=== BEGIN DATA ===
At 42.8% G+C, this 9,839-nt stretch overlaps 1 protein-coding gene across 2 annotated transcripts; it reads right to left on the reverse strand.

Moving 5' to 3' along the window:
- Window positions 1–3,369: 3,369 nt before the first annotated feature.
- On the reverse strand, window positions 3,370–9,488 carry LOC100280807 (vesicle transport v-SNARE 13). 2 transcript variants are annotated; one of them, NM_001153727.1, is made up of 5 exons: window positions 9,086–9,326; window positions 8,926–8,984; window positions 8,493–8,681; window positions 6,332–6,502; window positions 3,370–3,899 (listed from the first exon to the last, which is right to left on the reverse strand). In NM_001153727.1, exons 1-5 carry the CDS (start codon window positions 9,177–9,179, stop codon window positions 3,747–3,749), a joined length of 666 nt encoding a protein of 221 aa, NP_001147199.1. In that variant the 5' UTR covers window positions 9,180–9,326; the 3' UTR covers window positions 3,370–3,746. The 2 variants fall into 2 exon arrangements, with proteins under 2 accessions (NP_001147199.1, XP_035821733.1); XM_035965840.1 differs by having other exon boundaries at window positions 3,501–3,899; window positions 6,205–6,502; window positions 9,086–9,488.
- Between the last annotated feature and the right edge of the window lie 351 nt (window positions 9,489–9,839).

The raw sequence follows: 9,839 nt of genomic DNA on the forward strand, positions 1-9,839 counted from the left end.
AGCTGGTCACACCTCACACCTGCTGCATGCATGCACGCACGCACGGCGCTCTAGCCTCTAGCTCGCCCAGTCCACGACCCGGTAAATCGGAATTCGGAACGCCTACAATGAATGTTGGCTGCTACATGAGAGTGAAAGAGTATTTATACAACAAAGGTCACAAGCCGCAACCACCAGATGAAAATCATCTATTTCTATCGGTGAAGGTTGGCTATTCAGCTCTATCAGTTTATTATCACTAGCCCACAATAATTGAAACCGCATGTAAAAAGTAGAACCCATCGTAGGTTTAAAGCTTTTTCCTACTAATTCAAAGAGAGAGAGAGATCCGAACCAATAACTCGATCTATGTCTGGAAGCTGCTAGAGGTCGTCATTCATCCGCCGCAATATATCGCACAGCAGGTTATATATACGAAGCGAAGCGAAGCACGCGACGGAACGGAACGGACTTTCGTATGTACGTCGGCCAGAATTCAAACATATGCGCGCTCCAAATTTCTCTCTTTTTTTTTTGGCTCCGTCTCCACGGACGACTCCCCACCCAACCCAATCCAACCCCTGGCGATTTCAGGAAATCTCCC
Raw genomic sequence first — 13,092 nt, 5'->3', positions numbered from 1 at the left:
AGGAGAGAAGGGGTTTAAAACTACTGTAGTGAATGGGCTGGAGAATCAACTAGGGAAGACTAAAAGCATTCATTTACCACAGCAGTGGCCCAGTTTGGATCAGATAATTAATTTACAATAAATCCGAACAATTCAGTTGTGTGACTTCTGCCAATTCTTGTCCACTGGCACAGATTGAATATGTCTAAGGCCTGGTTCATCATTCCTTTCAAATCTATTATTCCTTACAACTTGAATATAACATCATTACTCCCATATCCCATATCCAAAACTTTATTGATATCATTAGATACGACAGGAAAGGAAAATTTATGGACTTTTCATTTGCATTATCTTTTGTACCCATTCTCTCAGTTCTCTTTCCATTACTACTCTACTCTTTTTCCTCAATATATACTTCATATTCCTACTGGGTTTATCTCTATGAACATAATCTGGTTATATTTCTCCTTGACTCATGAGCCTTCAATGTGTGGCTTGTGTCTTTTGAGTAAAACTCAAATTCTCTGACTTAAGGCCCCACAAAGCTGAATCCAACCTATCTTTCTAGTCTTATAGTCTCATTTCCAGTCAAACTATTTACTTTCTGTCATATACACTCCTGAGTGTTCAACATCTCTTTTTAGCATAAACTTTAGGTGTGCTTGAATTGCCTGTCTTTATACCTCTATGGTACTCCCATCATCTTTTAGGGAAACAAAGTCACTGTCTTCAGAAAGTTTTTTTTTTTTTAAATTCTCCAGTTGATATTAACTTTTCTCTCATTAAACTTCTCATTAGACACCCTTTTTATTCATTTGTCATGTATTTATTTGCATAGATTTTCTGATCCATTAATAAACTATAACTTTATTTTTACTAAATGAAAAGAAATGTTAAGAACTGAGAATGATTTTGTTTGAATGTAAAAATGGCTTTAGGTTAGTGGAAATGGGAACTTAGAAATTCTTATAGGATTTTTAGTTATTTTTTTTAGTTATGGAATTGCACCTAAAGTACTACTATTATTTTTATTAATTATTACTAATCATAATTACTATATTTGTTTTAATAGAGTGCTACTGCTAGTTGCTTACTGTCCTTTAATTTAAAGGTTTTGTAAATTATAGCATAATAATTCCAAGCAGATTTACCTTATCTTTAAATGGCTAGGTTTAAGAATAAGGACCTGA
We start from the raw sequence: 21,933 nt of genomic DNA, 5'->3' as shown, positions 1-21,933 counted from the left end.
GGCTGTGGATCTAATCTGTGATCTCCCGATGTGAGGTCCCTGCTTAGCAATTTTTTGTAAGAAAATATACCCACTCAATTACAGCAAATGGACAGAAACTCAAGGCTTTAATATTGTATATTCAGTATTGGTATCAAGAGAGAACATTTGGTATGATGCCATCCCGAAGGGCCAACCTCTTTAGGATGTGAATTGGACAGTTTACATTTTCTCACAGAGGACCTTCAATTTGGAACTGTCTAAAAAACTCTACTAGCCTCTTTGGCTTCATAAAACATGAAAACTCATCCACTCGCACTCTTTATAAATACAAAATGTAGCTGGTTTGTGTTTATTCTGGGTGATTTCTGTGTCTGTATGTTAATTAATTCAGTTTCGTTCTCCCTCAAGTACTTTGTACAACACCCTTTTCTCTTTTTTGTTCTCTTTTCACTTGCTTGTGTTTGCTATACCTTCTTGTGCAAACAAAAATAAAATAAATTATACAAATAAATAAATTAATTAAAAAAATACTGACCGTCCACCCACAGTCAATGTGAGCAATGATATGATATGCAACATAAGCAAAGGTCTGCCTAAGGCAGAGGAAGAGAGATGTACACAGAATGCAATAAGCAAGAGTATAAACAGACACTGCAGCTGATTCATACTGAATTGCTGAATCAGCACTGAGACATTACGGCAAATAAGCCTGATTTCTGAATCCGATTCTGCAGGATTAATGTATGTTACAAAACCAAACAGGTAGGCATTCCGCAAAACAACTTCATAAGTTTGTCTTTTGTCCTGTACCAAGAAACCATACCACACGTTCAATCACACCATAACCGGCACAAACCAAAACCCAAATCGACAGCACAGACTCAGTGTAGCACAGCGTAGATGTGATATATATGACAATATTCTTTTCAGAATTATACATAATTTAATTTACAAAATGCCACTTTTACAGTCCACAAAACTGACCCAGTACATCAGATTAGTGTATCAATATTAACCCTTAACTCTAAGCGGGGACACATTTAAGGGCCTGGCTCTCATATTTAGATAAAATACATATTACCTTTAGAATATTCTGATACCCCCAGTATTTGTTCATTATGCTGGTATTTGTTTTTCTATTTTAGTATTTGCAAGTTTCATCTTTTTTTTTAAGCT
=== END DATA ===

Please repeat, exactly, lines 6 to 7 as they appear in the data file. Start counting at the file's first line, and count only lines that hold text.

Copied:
The raw sequence follows: 9,839 nt of genomic DNA on the forward strand, positions 1-9,839 counted from the left end.
AGCTGGTCACACCTCACACCTGCTGCATGCATGCACGCACGCACGGCGCTCTAGCCTCTAGCTCGCCCAGTCCACGACCCGGTAAATCGGAATTCGGAACGCCTACAATGAATGTTGGCTGCTACATGAGAGTGAAAGAGTATTTATACAACAAAGGTCACAAGCCGCAACCACCAGATGAAAATCATCTATTTCTATCGGTGAAGGTTGGCTATTCAGCTCTATCAGTTTATTATCACTAGCCCACAATAATTGAAACCGCATGTAAAAAGTAGAACCCATCGTAGGTTTAAAGCTTTTTCCTACTAATTCAAAGAGAGAGAGAGATCCGAACCAATAACTCGATCTATGTCTGGAAGCTGCTAGAGGTCGTCATTCATCCGCCGCAATATATCGCACAGCAGGTTATATATACGAAGCGAAGCGAAGCACGCGACGGAACGGAACGGACTTTCGTATGTACGTCGGCCAGAATTCAAACATATGCGCGCTCCAAATTTCTCTCTTTTTTTTTTGGCTCCGTCTCCACGGACGACTCCCCACCCAACCCAATCCAACCCCTGGCGATTTCAGGAAATCTCCC